How to Help a Co-worker Experiencing Anxiety

How to Help a Co-worker Experiencing Anxiety

Many people feel stressed, anxious, or worried at some point during their work day. Despite compartmentalizing personal and professional lives, organizations across the world have realised how much of the self is carried to the workplace by an employee. Post the COVID-19 pandemic, workplaces have seen an incessant rise in employee mental health concerns. According to ‘Mind the Workplace Report (2021)’ in USA, 83% individuals felt emotionally drained at work and 9 out of 10 workers reported job stress affected their mental health.

In lesser amounts, these intense emotions can facilitate productivity, however if felt frequently, intensely and over a prolonged period, they can lead to detrimental personal and professional outcomes. This makes it essential to have a supportive work environment to cater to mental health needs of employees.

What is Workplace Anxiety?

Anxiety comprises of incessant negative thoughts and is often accompanied with a physical response such as muscular tension, headaches, palpitations. Anxiety may not always have an external trigger and is more generalised in experience. According to the ‘Anxiety and Depression Association of America’, there is an elevated level of self-reported anxiety symptoms in the U.S. Overall, 72% of individuals who have daily stress and anxiety report that this interferes with their daily lives in some way, and approximately 9% of adults are diagnosed with an anxiety disorder.

A Women with a HELP placard in the office.

Research indicates that even normal levels of anxiety can significantly impact employees’ attitudes, behaviour, and performance. Those experiencing anxiety are often dissatisfied with their jobs, which can lead to job-seeking behaviour and turnover. Anxiety also affects confidence in skills, optimism about impact, and productivity-related behaviours such as goal setting. This can result in giving up, neglecting important tasks, underperforming, and even job loss, creating a negative cycle of chronic anxiety.

The root cause of anxiety at work may vary from person to person. Situations take make people anxious at work or lead to developing anxiety include:

  • Dealing with conflict at work
  • Delivering presentations
  • Maintaining work-life balance
  • Social interactions such as meetings, staff lunches, and office parties
  • Meeting and setting deadlines.
  • Consistently long work hours
  • a lack of support from managers and co-workers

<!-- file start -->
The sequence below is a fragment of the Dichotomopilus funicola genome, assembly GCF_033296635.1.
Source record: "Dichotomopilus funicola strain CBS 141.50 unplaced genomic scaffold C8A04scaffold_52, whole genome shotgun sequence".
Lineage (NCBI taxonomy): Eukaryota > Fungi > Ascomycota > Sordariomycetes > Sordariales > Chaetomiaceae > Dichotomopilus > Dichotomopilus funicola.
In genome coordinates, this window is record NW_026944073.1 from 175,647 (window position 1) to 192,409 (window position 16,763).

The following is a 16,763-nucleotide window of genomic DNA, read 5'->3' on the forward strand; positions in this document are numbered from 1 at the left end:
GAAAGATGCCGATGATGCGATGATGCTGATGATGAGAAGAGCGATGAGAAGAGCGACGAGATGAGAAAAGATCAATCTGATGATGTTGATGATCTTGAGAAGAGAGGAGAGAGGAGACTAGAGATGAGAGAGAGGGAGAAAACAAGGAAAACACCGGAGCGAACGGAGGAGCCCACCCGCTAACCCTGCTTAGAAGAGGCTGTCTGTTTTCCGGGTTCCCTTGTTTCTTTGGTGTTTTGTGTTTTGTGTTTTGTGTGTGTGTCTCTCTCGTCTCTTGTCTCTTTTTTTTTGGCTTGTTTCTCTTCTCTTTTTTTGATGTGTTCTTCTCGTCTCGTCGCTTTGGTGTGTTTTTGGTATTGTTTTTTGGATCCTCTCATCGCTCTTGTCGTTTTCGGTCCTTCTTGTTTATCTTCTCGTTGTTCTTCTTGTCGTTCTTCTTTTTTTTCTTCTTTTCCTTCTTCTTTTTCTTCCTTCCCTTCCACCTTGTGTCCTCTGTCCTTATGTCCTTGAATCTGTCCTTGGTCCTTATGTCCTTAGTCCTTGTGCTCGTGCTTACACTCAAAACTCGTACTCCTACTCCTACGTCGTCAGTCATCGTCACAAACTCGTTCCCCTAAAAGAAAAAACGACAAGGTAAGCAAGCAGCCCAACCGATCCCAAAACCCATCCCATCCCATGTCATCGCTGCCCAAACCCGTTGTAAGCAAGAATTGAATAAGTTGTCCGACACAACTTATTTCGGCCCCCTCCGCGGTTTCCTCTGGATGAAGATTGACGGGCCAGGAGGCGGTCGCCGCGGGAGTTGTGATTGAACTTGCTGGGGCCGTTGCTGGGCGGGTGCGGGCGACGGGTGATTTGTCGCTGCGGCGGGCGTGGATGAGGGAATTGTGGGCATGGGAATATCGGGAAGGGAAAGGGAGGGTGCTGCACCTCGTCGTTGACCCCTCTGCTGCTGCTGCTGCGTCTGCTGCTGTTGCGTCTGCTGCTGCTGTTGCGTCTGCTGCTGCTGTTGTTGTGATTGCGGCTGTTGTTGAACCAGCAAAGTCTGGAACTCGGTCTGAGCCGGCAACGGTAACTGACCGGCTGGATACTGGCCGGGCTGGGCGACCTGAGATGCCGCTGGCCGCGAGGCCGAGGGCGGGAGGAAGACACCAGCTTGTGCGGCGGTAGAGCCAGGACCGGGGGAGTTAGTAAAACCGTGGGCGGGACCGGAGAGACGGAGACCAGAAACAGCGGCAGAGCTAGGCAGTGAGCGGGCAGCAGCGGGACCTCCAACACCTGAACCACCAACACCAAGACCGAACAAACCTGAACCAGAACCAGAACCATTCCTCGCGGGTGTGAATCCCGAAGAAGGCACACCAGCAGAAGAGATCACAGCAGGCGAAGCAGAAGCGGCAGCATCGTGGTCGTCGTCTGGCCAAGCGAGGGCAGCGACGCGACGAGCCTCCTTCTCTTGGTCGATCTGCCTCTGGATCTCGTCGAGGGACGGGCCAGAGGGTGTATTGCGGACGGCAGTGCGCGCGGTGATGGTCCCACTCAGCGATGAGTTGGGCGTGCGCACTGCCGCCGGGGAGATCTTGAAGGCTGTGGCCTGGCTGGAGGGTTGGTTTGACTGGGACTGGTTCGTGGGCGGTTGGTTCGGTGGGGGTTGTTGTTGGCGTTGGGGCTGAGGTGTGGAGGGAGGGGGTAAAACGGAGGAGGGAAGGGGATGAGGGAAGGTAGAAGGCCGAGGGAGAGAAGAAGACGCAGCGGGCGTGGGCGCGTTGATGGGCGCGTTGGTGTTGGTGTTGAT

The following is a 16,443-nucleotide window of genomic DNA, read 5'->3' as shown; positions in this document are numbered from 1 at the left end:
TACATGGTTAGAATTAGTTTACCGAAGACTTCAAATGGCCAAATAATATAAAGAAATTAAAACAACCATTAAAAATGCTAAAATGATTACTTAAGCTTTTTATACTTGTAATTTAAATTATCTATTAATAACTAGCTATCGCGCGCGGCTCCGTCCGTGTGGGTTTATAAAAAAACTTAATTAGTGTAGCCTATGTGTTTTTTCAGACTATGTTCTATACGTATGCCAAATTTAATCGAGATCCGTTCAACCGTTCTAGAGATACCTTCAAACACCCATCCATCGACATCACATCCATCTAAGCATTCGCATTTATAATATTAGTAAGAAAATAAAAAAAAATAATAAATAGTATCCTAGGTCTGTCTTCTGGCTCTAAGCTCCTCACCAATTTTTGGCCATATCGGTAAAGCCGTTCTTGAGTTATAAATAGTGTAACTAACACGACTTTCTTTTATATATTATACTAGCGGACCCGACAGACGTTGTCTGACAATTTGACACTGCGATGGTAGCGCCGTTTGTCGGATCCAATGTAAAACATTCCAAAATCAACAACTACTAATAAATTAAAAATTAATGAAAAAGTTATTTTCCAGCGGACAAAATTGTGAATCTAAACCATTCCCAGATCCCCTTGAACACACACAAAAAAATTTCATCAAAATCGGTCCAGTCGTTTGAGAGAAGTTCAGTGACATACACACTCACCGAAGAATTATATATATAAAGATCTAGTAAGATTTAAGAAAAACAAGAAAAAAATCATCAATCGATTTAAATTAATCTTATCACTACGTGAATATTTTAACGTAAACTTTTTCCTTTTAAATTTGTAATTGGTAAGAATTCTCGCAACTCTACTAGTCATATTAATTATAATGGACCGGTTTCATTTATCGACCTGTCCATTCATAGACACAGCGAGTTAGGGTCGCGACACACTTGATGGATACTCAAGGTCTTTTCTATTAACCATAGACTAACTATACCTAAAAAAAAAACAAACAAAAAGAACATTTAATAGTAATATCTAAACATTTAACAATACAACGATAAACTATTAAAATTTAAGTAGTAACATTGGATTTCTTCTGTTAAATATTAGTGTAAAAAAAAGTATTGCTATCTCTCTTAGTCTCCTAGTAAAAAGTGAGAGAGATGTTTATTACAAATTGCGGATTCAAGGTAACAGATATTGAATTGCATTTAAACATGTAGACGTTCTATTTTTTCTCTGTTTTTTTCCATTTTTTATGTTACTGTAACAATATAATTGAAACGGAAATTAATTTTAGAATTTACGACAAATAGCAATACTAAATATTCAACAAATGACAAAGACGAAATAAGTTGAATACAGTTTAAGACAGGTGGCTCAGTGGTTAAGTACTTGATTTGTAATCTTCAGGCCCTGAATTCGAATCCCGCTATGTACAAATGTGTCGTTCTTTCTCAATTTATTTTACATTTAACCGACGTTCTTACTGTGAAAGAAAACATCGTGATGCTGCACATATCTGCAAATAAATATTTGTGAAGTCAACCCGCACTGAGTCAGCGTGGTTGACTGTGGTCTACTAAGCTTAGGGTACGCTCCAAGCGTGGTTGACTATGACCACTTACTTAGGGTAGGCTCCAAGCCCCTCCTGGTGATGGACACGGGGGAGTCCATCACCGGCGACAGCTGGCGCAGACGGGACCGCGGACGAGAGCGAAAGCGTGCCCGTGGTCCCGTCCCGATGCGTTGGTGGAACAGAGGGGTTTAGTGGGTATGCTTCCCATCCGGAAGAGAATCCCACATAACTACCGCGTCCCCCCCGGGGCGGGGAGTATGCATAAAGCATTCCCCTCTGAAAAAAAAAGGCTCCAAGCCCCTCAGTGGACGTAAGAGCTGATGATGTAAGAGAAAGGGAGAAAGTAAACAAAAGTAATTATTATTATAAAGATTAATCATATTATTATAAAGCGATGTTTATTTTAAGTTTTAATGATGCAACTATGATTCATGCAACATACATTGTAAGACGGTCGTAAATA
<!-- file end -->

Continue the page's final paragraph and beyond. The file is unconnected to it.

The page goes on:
• Speaking up during meetings
  • Misfit in workplace culture and self
  • Lack of training
  • Unrealistic task expectations

Signs to look out for

Two women in workplace enjoying work

An individual spends one-third of their day at work making time spent with colleagues and co-workers quite significant. These co-workers can be a strong support system to cope with anxiety. Here are some observable signs that could be indicative of a co-worker is experiencing anxiety at the workplace:

  • Avoiding social interactions
  • Crying
  • Constant worry and apprehension
  • Distractibility
  • Inability to meet deadlines,
  • Absenteeism
  • Excessive focus on details and perfectionism
  • Losing interest in work
  • Change in eating habits- over or under eating,
  • Losing temper easily
  • Visible palpitations or difficulty breathing
  • Looking tired due to sleep disturbances
  • Forgetfulness
  • Drop in work performance.
  • Physical complaints like upset stomach, headaches, stiffness in muscles and sweating.

Importance of recognizing signs early to offer timely support.

Anxiety as an emotion serves a protective function to help us prepare for a potential threat in the environment and either face it (fight) or escape from it (flight). While it enhances awareness and self-preservation instincts, high and prolonged levels of anxiety can impair cognitive function and lead to emotional exhaustion. Anxious individuals may seek advice often, potentially hindering their decision-making. Extreme anxiety can even cause immobilization. Identifying the early signs can prevent such devastating impacts and measures can be taken to prioritize the co-worker’s well-being by fostering systems of support in place.

Ways to Support a Co-worker with Anxiety